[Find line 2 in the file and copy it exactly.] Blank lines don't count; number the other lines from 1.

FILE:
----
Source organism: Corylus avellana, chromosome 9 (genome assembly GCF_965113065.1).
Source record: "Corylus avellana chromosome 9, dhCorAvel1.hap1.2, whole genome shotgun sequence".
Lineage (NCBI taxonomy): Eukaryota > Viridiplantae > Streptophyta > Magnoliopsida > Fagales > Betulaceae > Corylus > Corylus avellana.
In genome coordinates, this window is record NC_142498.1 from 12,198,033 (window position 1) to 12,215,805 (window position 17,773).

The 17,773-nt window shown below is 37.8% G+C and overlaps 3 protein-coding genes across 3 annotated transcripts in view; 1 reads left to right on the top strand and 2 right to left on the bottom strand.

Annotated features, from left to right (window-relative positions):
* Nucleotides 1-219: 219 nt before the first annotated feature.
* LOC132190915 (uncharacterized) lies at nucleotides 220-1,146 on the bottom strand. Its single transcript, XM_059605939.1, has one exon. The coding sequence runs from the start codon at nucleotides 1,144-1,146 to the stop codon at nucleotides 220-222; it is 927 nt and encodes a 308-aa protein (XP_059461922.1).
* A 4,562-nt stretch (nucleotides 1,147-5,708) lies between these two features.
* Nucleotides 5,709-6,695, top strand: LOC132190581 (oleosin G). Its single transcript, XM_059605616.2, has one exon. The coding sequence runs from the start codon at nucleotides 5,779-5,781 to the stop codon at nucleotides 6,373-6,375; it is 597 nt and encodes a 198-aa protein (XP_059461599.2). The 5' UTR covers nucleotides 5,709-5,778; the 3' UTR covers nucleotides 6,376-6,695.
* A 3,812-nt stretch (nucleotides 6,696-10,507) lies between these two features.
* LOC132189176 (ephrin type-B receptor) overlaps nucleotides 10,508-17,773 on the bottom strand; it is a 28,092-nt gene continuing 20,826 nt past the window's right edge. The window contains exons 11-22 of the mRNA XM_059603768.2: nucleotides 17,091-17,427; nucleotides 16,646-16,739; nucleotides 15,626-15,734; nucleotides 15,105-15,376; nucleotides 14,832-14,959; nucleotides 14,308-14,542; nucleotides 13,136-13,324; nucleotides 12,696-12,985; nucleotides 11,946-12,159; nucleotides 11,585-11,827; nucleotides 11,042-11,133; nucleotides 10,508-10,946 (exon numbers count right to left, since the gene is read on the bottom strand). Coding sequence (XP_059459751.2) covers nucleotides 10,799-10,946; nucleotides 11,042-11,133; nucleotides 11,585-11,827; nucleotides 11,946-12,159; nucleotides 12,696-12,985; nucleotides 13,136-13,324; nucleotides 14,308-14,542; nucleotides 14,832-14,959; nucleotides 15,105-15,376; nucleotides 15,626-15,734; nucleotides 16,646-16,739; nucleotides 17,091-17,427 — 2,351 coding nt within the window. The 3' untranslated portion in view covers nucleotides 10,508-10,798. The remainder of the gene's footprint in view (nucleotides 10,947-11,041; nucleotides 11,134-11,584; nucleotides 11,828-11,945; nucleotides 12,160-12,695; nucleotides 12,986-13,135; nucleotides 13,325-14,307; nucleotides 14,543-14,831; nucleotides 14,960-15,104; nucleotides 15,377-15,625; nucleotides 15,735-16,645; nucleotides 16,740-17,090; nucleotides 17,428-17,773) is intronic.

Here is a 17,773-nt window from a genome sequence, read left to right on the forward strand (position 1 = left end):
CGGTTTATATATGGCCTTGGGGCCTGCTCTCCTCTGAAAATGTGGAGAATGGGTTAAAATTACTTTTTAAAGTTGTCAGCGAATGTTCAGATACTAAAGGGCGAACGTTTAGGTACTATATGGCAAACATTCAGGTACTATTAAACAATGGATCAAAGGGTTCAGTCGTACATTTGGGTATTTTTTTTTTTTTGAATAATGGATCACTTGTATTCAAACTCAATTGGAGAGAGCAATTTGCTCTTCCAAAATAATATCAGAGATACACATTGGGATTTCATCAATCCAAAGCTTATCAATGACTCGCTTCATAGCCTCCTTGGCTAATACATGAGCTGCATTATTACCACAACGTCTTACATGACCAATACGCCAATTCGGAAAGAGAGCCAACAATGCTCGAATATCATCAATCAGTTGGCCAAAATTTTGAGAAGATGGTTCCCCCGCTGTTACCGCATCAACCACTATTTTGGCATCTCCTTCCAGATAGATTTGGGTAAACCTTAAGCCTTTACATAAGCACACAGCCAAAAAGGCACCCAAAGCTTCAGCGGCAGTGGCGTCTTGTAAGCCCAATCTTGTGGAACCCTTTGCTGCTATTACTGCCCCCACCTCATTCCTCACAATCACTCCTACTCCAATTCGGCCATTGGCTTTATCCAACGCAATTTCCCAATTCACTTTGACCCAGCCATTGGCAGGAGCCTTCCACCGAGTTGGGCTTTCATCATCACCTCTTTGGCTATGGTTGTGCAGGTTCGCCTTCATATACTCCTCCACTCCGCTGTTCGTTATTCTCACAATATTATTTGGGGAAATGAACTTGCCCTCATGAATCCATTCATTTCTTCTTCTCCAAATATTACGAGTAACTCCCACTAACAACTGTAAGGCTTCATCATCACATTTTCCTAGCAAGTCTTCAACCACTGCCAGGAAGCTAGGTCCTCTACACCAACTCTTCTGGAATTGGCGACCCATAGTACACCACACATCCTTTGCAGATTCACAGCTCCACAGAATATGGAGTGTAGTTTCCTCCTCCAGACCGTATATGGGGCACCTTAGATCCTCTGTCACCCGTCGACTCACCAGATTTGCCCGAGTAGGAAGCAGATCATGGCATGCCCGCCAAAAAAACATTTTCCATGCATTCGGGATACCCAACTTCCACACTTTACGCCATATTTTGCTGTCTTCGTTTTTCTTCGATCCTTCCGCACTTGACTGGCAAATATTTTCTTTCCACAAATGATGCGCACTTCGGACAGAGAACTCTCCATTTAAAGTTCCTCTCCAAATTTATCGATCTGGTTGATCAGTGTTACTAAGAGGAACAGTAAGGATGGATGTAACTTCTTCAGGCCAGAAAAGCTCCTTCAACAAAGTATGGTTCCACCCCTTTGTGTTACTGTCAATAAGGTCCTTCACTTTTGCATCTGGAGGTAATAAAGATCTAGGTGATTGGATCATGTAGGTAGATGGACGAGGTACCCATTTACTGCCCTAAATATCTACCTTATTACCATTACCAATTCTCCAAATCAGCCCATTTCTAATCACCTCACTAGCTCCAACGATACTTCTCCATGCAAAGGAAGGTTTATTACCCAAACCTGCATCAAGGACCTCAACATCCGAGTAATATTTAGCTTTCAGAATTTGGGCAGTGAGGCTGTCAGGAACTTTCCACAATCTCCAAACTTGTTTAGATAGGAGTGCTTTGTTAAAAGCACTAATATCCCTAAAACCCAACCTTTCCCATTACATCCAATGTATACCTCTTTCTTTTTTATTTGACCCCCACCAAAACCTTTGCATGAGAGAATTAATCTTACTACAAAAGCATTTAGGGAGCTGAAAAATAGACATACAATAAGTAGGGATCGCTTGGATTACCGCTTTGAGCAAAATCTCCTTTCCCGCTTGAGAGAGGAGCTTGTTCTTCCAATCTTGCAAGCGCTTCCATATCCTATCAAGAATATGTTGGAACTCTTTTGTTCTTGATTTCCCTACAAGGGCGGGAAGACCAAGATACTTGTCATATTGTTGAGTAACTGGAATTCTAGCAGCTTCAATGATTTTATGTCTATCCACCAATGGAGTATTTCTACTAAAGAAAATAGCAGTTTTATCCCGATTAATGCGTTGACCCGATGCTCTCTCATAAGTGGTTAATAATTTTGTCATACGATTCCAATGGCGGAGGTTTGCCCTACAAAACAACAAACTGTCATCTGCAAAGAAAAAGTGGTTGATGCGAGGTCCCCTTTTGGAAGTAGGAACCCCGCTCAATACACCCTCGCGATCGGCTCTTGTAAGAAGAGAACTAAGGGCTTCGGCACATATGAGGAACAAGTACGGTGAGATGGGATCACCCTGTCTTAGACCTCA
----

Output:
Source record: "Corylus avellana chromosome 9, dhCorAvel1.hap1.2, whole genome shotgun sequence".